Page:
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The Book. August 4, 2016

Posted by mwidlake in PL/SQL, SQL, writing.
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6 comments

I’ve just added a picture to the right side of this site. It is for a book about SQL and PL/SQL. If you look at the image of the front cover, at the bottom is a list of authors and, near the end, is my name. It’s all finished and at the printers, but it is not out yet – It should be published in the next few weeks.

The British part of me wants to mumble and say “oh, yes, hmmm, I did contribute to a book… but I think you should concentrate on the chapters by the other chaps, they are proper experts, very clever gentleman and lady… I was just involved in a couple of lesser chapters…”

The part of me that spent weeks and months of late nights and long weekends writing it wants to scream “Look! LOOK! I damn well got it done! And it was way more painful than any of my author friends told me it would be as, despite their best efforts, I did not get How Hard Writing A Book Is!
I BLED FOR THAT BOOK!”

And the final part of me wants to say “If you buy this book, would you mind awfully sending it to me and I’ll cut out my chapters and paste in new ones with a few more things covered and a bit more clarity and I really should have mentioned… and I’ll send it back”. Apparently this is exactly how Douglas Adams and Terry Pratchet felt about all their books, so I feel in good company in that respect. I re-wrote one chapter 3 times and I still think I could do it better. Think? I know I could do it better!!!! Next year I’ll do it better than the current better…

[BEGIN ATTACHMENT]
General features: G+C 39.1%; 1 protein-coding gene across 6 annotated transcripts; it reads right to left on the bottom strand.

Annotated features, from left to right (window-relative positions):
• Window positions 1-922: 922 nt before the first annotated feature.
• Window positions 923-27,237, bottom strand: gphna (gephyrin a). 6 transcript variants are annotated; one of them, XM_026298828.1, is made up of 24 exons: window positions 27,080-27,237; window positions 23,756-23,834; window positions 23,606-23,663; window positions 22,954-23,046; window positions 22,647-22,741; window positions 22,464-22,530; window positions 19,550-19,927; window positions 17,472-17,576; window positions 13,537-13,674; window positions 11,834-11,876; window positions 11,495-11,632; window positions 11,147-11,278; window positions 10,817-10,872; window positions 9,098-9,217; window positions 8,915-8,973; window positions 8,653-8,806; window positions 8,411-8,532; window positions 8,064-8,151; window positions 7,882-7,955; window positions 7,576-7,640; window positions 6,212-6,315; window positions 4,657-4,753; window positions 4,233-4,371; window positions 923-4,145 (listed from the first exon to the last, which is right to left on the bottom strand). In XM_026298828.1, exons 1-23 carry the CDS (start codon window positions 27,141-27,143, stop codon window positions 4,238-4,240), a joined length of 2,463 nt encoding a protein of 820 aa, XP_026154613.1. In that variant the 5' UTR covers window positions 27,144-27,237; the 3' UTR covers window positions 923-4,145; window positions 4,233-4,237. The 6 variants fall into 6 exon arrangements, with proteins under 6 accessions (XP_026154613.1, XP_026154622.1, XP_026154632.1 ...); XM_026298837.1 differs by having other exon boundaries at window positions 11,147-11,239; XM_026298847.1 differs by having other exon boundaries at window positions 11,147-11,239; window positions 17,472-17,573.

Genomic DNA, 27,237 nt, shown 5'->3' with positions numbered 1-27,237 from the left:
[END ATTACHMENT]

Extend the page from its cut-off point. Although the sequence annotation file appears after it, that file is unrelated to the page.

How did I get involved in this… nightmare? It was Brendan’s fault. I hate Brendan. My wife hates Brendan. My cat, before she passed on, hated Brendan. When I am drinking beers with him in September, around the fun-fair that is OOW16, I’m going to suddenly turn around and hit him Really Very Hard somewhere soft. Somewhere reproductive I think…

It was, I believe, March 2015 that Brendan Tierney asked me if I had ever thought of writing a book. I said “yes” and explained how I’d had some ideas back in my Teens about what “intelligent aliens” would really be like and the oddities of people – but then found Mr Adams had covered that way better than I ever could. And then I had thought about a spoof on Dungeons and Dragons but then found Pratchett had that totally covered and I now had only one idea left… “No…” he said “I mean a technical book – about Oracle”. Oh! After all, he said, I blogged, presented and wrote articles. What was the difference?

Brendan and Heli Helskyaho had come up with the idea for a book about SQL and PL/SQL which was not an intro book and not a huge tome about all aspect of either – but more about using both languages to solve real-world issues, based on real experience. It would be aimed at those who could write reasonable SQL and who could throw together a quick PL/SQL program/package but wanted to know more about how experts used the languages based on experience. They had Arup Nanda on board already as well as Alex Nuijten and Chet Justice. I knew these people! Arup is a brilliant DBA and teacher, Alex is one of the best presenters on the circuit and Chet is Oraclenerd! All are ACE Directors. So I said no – looking at the 5 of them, I was not an expert. I’m just a skilled-but-still-learning journeyman.